Arthur advanc'd and thus the Frank bespoke
Before his Arm discharg'd a second Stroke.

Huban, what Widows Plaints, what woful Crys
Of Orphans made by thee, have fill'd the Skys?
Thou unprovok'd, with Fire and Sword hast past
Thro' Peaceful States, and laid rich Countrys wast.
What pop'lous Towns and Citys hast thou burn'd,
What Towers and Domes to heaps of Rubbish turn'd?
How has thy Sword thy Neighbours round alarm'd,
And slain their Youth when naked and unarm'd?
This Cruelty thy bloody hand has shown
To please King Clotar's Fury, and thy own.
I'll now extinguish thy unnatural Thirst
Of humane Blood; That said, the Monarch thrust
Deep in his panting Breast his mighty Sword,
And left upon the Ground th' extended Lord.

Then Obal, Rodan, and Gutaro fell,
And Oroman who did in Arts excel.
Ocar and Nisan lay in Dust and Gore,
And great Alcador, and vast numbers more
Whose Vulgar Names appear in no Record,
Dy'd by the mighty Briton's Conq'ring Sword.
As when a Craggy Rock, that did appear
Still falling while suspended in the Air,
By washing Showers and frequent Tempests worn,
Or by some inward strong Convulsion torn,
Breaks off, and falling from the Mountain's top,
Rolls down the Wood beneath without a stop;
It overturns the Forest in it's way,
Nor can the strongest Oaks it's Progress stay.
Elms rooted up and broken Pines around,
(Amazing Desolation) spread the ground.
The British King advanc'd with such a force,
And no less Spoils adorn'd his rapid course.

Mean time King Clotar who in Armour shone
Of polish'd Plate, led his Battalions on.
Around his Head his crested Helm was lac'd,
And on his Arm his blazing Target brac'd;
Which o'er the Field, amazing to behold,
Shone like a glowing Orb of melted Gold.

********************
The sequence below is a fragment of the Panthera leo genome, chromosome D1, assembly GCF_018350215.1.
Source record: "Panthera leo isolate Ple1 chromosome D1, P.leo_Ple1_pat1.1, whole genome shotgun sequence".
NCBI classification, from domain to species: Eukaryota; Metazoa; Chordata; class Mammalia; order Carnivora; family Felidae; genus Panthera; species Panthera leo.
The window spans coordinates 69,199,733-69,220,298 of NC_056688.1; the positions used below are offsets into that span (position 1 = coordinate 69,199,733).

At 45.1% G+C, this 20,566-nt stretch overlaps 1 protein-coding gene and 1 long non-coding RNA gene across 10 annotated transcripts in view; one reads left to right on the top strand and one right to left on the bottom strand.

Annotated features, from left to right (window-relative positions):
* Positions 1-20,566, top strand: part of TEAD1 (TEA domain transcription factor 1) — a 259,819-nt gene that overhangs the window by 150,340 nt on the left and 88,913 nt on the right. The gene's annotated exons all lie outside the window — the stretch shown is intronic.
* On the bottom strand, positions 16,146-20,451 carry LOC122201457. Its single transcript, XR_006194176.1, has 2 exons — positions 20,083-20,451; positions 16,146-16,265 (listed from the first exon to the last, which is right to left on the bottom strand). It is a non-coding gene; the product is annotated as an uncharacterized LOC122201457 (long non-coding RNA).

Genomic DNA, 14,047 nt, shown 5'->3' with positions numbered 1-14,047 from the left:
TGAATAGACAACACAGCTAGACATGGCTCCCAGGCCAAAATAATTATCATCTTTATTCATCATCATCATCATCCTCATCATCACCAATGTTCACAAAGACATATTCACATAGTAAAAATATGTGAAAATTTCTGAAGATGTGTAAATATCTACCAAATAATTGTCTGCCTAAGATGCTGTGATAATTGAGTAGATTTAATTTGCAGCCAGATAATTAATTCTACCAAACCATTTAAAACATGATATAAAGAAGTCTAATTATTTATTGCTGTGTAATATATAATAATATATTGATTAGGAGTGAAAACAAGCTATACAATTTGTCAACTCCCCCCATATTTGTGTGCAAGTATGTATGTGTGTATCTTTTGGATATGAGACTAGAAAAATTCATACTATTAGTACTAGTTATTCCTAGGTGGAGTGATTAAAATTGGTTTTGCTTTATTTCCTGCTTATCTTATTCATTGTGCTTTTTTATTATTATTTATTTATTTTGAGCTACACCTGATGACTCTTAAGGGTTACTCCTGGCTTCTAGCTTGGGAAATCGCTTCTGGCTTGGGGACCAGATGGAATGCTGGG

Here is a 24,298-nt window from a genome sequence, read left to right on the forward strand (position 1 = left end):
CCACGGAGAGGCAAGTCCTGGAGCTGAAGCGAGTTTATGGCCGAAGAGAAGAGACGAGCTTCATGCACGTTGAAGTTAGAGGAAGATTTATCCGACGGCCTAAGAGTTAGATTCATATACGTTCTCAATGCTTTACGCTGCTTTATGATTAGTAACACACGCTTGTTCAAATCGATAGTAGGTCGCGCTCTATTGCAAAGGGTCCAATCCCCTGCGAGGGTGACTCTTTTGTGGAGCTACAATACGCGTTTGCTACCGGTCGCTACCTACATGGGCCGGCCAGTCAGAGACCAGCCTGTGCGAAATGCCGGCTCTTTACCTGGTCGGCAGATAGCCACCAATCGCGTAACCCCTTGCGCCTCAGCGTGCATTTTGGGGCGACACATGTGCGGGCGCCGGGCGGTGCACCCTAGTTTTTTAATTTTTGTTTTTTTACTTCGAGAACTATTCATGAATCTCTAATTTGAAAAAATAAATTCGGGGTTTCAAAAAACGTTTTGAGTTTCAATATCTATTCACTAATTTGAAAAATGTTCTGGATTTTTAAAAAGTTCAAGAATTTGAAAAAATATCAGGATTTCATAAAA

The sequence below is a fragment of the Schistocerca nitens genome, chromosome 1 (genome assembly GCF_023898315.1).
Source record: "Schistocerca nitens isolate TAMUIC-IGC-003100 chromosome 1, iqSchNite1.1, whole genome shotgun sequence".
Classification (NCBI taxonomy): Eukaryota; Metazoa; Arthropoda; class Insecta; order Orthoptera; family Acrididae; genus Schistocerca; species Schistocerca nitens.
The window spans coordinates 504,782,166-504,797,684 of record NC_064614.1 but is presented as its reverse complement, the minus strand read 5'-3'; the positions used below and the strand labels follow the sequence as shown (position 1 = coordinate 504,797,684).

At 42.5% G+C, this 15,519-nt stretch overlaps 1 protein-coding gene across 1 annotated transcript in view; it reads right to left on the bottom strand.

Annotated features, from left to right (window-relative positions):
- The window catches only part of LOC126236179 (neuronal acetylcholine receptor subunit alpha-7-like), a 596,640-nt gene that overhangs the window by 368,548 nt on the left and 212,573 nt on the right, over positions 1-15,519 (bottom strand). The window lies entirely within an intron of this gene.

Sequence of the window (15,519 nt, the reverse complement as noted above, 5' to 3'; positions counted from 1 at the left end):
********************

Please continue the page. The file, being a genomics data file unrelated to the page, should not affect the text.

Fir'd with excessive Rage he did advance,
And shook from far his formidable Lance.
Then mounted in his high Refulgent Car,
He plung'd with loosen'd Reins amidst the War.
Brave Gisan first did in his Bosom feel
The deadly force of his projected Steel:
Down to the ground the wounded Warriour came,
And by his fall advancd the Conq'rour's fame.
Another Spear at Roderic he threw,
Which thro' his Shield, his Head, and Helmet flew.
The noble Briton stretcht upon the ground
And felt departing Life Ebb from his Wound:
He gather'd up his quiv'ring knees, and strait
He stretcht them out, and yielded to his fate.

Bold Gotric next did in the Front appear,
Resolv'd to stand the mark of Clotar's Spear:
With mighty Vigor he his Weapon cast;
It flew, and hiss'd with fury as it past.
It struck the Shield, but by unhappy chance
Did from the brazen Brim obliquely glance.
But that his Message might not be in vain,
By its refracted stroke was Ruthen slain,
And lay extended on the dusty Plain.
Where Clotar stood Ruthen was always near,
No Courtier more was to his Master dear.
With him the Monarch did the Secrets trust
Both of his Cruelty, and of his Lust.